Stroke & TIA

Stroke & TIA: Clinical Assessment

How to assess the patient?

Healthcare professionals will assess the patient and secure the airway, support breathing, and blood circulation initially.

Blood sugar should be checked to exclude hypoglycaemia (low-blood sugar).

Healthcare professionals will make the diagnosis of stroke or TIA on a simple clinical history and examination.

Any person, who has symptoms of stroke or TIA should be assessed immediately using a test such as FAST (Face Arm Speech Time)

  • Face – sudden weakness of the face
  • Arm – Sudden weakness of one or both arms
  • Speech – slurring of speech, difficulty in speech
  • Time – the sooner management can be started, the better.

The diagnosis of stroke or TIA will be made by the healthcare professionals using an accepted test known as ROSIER (Recognition of Stroke in the Emergency Room)

 

ROSIER (Recognition of Stroke in the Emergency Room)

ROSIER scale is a stroke assessment tool with a scoring system. It should be assessed by a healthcare professional.

  • Has the patient had a loss of consciousness or syncope?

Yes:  -1             No: 0

  • Has the patient had a seizure (fits)?

Yes:  -1             No: 0

Is there a new acute onset (or on awakening from sleep)?

  • Asymmetric facial weakness

Yes:  +1            No: 0

  • Asymmetric arm weakness

Yes:  +1            No: 0

  • Asymmetric leg weakness

Yes:  +1            No: 0

  • Speech disturbance

Yes:  +1            No: 0

  • Visual field defect

Yes:  +1            No: 0

The total score is between -2 to +5. If the total score is above 0, a stroke is likely. If the score is 0 or less, the possibility of stroke is low, but not completely excluded. All patients with a suspected stroke should be admitted to the emergency admission unit irrespective of the score. If the onset of stroke symptoms within three hours and ROSIER score is above 0, the patient should be offered an urgent CT scan and considered thrombolysis treatment immediately.

 

ABCD2 scale for TIA assessment

ROSIER scale is not recommended for patients with suspected TIA without neurological signs when seen. Therefore, ABCD2 scale should be used to assess the risk of stroke in patients with TIA.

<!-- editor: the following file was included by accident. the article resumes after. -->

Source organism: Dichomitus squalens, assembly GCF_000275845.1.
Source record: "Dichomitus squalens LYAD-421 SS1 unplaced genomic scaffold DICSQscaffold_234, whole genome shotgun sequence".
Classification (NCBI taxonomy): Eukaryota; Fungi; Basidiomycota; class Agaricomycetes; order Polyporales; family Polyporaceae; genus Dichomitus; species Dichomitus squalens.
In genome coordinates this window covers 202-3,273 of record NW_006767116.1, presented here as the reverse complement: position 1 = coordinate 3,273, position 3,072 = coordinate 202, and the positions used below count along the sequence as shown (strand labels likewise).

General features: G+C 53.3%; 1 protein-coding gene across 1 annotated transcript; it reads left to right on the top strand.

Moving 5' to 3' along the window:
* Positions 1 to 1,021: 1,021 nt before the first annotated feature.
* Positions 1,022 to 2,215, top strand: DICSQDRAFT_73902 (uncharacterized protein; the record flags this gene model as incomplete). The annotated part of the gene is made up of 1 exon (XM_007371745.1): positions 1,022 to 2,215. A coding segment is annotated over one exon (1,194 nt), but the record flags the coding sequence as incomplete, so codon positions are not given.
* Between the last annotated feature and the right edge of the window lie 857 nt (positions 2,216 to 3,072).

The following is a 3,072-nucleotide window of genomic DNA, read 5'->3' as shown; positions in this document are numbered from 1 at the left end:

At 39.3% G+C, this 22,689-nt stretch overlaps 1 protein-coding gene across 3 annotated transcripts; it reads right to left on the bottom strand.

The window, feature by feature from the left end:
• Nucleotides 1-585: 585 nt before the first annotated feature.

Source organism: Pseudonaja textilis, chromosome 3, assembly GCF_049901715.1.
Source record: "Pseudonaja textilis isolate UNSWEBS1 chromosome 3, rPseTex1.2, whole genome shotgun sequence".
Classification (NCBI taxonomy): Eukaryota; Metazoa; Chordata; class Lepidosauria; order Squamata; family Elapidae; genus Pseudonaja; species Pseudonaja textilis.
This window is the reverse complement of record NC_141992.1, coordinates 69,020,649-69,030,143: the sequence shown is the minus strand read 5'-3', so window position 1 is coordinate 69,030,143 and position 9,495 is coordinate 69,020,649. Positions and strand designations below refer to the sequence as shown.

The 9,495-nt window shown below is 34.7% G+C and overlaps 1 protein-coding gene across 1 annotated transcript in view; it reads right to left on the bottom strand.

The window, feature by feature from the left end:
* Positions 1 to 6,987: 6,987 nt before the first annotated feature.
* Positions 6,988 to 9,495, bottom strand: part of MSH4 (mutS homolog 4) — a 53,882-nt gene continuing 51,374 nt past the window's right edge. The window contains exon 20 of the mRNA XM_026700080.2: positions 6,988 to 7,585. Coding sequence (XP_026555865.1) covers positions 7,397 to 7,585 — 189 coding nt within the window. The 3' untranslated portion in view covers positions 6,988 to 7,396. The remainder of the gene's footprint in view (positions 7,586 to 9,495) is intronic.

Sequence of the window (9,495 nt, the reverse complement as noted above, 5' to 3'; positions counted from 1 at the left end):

• If the patient’s age (A) is 60 years or above:  one point
  • Blood pressure (B) is more than 140/90mmHg:  one point
  • Clinical features (C): (note, maximum score of two points)

Asymmetrical weakness:  two points
Speech disturbance without weakness:  one point
Other:  0 points

  • Duration (D):

More than 60 minutes:  two points
Between 10 to 60 minutes:  one point
Less than 10 minutes:  0 points

  • Diabetes (D):  one point

ABCD2 score is between zero to seven. If the patient has ABCD2 score of six to seven, he or she has an 8.1 % risk of stroke within two days. TIA patients with a high risk (ABCD2 score is five or more) should be seen by a healthcare professional within 24 hours at the TIA clinic or admitted for review, urgent tests, and treatment for secondary prevention. Patients with more than one episode of TIA in the last week have a 30 % greater risk of having a stroke within one week. They should be admitted to the emergency admission unit for further investigation and management.

If the patient has (or suspected of having) a stroke, he/she should be admitted to an acute stroke unit.

 

Imaging in stroke

A brain scan (CT or MRI scan) should be done for all patients, who have had a stroke. People with following features should have a brain scan immediately.

  • Unconsciousness
  • Prone to bleeding
  • Stroke symptoms with severe headache
  • Stroke symptoms are varying or worsening.
  • Taking anticoagulants (drugs to cut blood clotting) before the stroke
  • Stiff neck
  • Fever
  • Raised pressure at the back of the eyes (papilloedema)
  • Stroke symptoms suggest that it is beneficial from dissolving the blood clot (thrombolysis) or prevent blood clotting (anticoagulation).

 

(Photo courtesy: Seattle Municipal Archives)

 

Related Links:

Stroke and Transient Ischaemic Attack (TIA)
How to Manage a Stroke?
Management of Transient Ischaemic Attack (TIA)
How to Prevent a Stroke?
How to Detect a Stroke Early?

About the author
Dr. Nalaka Priyantha is the founder and author of 'DRN Health'. He currently works at the Ministry of Health, Sri Lanka as a senior medical officer. He is blogging about healthy living since 2012.
  • Leave a Reply

    Your email address will not be published. Required fields are marked *